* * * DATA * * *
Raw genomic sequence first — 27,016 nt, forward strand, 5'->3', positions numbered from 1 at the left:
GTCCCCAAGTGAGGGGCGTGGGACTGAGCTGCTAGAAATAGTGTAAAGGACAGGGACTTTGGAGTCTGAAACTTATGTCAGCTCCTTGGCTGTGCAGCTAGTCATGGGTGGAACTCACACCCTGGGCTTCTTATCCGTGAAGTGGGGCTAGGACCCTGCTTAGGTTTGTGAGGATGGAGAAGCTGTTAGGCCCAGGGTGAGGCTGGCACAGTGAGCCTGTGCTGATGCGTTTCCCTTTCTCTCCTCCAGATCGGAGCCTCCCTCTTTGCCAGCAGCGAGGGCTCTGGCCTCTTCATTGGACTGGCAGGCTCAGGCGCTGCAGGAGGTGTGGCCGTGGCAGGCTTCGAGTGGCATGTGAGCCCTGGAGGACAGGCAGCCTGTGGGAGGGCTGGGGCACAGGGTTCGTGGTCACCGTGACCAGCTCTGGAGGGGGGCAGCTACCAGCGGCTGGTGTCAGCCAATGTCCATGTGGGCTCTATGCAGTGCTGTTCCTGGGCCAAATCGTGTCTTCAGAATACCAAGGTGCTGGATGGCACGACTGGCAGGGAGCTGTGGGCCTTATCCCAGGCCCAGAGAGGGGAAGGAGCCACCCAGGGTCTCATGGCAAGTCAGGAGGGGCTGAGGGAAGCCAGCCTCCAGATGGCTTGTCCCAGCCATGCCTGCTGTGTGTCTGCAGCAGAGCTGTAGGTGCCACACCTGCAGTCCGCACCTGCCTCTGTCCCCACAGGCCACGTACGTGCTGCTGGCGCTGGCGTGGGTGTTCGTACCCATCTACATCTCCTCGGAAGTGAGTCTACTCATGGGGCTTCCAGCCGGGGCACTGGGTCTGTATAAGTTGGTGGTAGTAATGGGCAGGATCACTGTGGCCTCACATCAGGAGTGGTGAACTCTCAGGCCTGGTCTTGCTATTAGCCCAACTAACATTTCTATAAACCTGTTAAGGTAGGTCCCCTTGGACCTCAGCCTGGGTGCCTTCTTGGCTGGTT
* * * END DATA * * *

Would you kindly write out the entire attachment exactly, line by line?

Raw genomic sequence first — 27,016 nt, forward strand, 5'->3', positions numbered from 1 at the left:
GTCCCCAAGTGAGGGGCGTGGGACTGAGCTGCTAGAAATAGTGTAAAGGACAGGGACTTTGGAGTCTGAAACTTATGTCAGCTCCTTGGCTGTGCAGCTAGTCATGGGTGGAACTCACACCCTGGGCTTCTTATCCGTGAAGTGGGGCTAGGACCCTGCTTAGGTTTGTGAGGATGGAGAAGCTGTTAGGCCCAGGGTGAGGCTGGCACAGTGAGCCTGTGCTGATGCGTTTCCCTTTCTCTCCTCCAGATCGGAGCCTCCCTCTTTGCCAGCAGCGAGGGCTCTGGCCTCTTCATTGGACTGGCAGGCTCAGGCGCTGCAGGAGGTGTGGCCGTGGCAGGCTTCGAGTGGCATGTGAGCCCTGGAGGACAGGCAGCCTGTGGGAGGGCTGGGGCACAGGGTTCGTGGTCACCGTGACCAGCTCTGGAGGGGGGCAGCTACCAGCGGCTGGTGTCAGCCAATGTCCATGTGGGCTCTATGCAGTGCTGTTCCTGGGCCAAATCGTGTCTTCAGAATACCAAGGTGCTGGATGGCACGACTGGCAGGGAGCTGTGGGCCTTATCCCAGGCCCAGAGAGGGGAAGGAGCCACCCAGGGTCTCATGGCAAGTCAGGAGGGGCTGAGGGAAGCCAGCCTCCAGATGGCTTGTCCCAGCCATGCCTGCTGTGTGTCTGCAGCAGAGCTGTAGGTGCCACACCTGCAGTCCGCACCTGCCTCTGTCCCCACAGGCCACGTACGTGCTGCTGGCGCTGGCGTGGGTGTTCGTACCCATCTACATCTCCTCGGAAGTGAGTCTACTCATGGGGCTTCCAGCCGGGGCACTGGGTCTGTATAAGTTGGTGGTAGTAATGGGCAGGATCACTGTGGCCTCACATCAGGAGTGGTGAACTCTCAGGCCTGGTCTTGCTATTAGCCCAACTAACATTTCTATAAACCTGTTAAGGTAGGTCCCCTTGGACCTCAGCCTGGGTGCCTTCTTGGCTGGTT